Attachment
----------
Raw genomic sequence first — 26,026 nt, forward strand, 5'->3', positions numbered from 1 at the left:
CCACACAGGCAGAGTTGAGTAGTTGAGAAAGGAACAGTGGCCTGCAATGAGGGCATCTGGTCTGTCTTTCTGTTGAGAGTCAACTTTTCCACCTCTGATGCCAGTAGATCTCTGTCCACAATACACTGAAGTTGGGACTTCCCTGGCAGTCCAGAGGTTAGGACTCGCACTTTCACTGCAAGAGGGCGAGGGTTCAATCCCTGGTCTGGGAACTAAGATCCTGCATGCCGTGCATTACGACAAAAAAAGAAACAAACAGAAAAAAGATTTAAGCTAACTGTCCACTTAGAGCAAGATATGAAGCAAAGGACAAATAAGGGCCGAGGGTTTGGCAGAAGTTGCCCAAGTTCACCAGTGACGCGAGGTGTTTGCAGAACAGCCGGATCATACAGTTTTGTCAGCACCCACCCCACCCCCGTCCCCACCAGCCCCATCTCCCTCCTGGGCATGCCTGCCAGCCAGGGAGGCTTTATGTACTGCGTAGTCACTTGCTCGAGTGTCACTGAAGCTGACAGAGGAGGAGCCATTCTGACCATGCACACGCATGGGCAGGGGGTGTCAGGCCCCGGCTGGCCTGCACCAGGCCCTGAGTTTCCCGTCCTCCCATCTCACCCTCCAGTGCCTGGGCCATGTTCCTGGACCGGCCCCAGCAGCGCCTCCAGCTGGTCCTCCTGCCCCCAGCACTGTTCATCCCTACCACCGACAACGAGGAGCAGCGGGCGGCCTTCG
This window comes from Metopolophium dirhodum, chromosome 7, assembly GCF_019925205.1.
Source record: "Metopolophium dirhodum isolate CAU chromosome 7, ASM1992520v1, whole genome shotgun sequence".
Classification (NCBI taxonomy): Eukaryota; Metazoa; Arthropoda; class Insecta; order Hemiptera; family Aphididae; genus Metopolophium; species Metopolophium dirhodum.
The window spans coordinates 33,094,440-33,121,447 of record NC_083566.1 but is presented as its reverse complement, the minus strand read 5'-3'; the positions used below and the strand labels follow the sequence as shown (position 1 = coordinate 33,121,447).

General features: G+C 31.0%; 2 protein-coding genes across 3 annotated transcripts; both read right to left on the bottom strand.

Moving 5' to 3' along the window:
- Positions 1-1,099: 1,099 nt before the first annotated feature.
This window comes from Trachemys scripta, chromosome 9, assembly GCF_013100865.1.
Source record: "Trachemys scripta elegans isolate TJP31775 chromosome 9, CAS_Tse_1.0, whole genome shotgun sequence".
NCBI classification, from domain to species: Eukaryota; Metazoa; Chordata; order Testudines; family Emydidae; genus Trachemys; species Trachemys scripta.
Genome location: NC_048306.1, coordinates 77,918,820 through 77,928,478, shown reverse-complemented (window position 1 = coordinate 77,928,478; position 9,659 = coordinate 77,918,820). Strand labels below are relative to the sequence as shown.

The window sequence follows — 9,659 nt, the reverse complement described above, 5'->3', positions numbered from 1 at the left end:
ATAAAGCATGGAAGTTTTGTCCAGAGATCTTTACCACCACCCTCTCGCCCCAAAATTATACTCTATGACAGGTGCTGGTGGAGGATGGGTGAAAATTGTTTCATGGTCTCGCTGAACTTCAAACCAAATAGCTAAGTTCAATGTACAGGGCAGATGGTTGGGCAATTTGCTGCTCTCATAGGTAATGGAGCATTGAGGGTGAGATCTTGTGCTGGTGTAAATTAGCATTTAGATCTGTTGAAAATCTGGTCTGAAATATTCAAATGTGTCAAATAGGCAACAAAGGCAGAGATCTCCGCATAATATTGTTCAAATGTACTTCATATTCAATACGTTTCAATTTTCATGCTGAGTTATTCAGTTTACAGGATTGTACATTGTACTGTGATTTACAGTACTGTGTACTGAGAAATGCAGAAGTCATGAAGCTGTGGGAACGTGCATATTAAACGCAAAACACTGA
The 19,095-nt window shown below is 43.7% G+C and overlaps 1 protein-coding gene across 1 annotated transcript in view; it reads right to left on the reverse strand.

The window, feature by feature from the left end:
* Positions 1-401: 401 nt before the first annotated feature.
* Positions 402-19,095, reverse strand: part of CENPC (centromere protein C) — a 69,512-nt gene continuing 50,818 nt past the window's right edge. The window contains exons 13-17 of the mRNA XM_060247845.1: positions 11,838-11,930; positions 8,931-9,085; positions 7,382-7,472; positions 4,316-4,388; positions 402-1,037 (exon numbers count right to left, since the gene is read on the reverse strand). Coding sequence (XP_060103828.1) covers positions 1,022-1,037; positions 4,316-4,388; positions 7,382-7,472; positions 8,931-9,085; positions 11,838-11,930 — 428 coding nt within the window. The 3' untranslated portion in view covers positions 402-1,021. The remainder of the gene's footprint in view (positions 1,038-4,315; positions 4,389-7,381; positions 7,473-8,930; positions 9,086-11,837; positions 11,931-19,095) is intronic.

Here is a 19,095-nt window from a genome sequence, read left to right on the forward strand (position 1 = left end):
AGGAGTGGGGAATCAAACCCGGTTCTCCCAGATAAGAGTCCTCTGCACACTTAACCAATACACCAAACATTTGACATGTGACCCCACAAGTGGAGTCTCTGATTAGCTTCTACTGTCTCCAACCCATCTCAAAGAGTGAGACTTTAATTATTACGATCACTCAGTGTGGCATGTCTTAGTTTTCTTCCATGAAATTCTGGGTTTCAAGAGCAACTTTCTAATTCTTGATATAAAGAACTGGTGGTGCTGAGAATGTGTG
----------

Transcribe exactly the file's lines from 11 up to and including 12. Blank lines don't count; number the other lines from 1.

Source record: "Trachemys scripta elegans isolate TJP31775 chromosome 9, CAS_Tse_1.0, whole genome shotgun sequence".
NCBI classification, from domain to species: Eukaryota; Metazoa; Chordata; order Testudines; family Emydidae; genus Trachemys; species Trachemys scripta.